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Inhal Toxicol. 2012 Aug;24(10):619-33. doi: 10.3109/08958378.2012.705919.

Prediction of lung function response for populations exposed to a wide range of ozone conditions.

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William F McDonnell Consulting, Chapel Hill, NC, USA. McDonnell.William@Earthlink.Net



A human exposure-response (E-R) model previously demonstrated to accurately predict population mean FEV₁ response to ozone exposure has been proposed as the foundation for future risk assessments for ambient ozone.


Fit the original and related models to a larger data set with a wider range of exposure conditions and assess agreement between observed and population mean predicted values.


Existing individual E-R data for 23 human controlled ozone exposure studies with a wide range of concentrations, activity levels, and exposure patterns have been obtained. The data were fit to the original model and to a version of the model that contains a threshold below which no response occurs using a statistical program for fitting nonlinear mixed models.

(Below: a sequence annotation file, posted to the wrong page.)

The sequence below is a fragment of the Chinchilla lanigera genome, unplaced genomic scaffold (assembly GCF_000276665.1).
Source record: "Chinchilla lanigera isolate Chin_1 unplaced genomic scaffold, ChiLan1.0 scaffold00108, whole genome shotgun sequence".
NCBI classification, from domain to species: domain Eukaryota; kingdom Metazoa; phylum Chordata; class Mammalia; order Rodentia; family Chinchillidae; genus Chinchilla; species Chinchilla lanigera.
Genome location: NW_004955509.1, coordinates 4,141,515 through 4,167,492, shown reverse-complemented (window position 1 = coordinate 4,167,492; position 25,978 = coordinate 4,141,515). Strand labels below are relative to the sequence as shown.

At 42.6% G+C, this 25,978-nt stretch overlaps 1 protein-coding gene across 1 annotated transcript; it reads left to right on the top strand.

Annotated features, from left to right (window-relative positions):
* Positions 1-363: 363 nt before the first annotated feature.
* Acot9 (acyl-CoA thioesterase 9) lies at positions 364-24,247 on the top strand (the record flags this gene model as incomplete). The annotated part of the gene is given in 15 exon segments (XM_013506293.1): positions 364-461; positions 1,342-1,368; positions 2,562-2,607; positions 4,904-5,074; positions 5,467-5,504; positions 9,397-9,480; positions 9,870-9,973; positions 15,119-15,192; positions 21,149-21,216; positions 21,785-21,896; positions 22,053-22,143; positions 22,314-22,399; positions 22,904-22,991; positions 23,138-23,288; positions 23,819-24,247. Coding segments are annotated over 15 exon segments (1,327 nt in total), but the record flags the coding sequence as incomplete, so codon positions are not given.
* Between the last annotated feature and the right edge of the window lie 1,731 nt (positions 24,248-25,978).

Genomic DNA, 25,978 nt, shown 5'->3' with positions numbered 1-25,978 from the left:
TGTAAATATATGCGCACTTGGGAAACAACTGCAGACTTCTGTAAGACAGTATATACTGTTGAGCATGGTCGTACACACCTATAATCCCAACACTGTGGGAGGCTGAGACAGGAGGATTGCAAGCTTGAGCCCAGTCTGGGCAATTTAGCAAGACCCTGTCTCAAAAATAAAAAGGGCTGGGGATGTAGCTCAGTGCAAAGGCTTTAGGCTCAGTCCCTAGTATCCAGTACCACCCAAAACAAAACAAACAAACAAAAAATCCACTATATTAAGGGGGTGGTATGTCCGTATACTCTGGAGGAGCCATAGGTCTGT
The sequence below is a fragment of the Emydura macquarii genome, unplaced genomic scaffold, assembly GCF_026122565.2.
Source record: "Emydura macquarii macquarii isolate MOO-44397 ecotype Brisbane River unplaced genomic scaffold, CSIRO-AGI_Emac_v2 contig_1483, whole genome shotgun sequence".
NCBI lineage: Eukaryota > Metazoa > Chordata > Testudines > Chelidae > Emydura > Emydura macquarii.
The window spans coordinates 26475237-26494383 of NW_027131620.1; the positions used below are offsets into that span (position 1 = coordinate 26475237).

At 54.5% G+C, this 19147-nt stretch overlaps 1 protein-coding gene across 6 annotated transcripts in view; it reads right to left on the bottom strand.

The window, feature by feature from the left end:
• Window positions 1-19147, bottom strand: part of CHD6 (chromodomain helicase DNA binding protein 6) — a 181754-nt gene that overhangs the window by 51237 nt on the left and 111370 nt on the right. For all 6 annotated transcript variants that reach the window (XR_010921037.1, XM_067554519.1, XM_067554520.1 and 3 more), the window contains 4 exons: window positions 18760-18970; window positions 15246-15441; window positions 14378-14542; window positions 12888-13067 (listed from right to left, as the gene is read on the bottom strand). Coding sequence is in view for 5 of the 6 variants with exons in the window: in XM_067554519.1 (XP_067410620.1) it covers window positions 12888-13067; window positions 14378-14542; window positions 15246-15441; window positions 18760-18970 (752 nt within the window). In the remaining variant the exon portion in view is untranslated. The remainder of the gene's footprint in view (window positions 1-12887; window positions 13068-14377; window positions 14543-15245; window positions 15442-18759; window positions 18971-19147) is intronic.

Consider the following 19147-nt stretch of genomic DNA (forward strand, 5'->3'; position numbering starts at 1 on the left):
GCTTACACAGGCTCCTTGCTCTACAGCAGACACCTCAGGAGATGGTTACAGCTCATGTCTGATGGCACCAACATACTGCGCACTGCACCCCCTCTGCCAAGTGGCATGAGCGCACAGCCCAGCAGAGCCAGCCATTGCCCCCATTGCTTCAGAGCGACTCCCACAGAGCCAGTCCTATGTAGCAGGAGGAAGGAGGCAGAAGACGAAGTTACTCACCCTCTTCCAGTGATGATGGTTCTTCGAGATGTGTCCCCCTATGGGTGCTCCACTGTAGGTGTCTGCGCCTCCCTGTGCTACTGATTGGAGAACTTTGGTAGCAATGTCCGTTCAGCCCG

Mean predicted FEV₁ responses and the predicted proportions of individuals experiencing FEV₁ responses greater than 10, 15, and 20% were found to be in agreement with observed responses across a wide range of exposure conditions for both models. The threshold model, however, provided a better fit to the data than the original, particularly at the lowest levels of exposure.


The models identified in this manuscript predict population FEV₁ response characteristics for 18-35-year-old individuals exposed to ozone over a wide range of conditions and represent a substantial improvement over earlier E-R models. Because of its better fit to the data, particularly at low levels of exposure, the threshold model is likely to provide more accurate estimates of risk in future risk assessments of ozone-induced FEV₁ effects.

[Indexed for MEDLINE]

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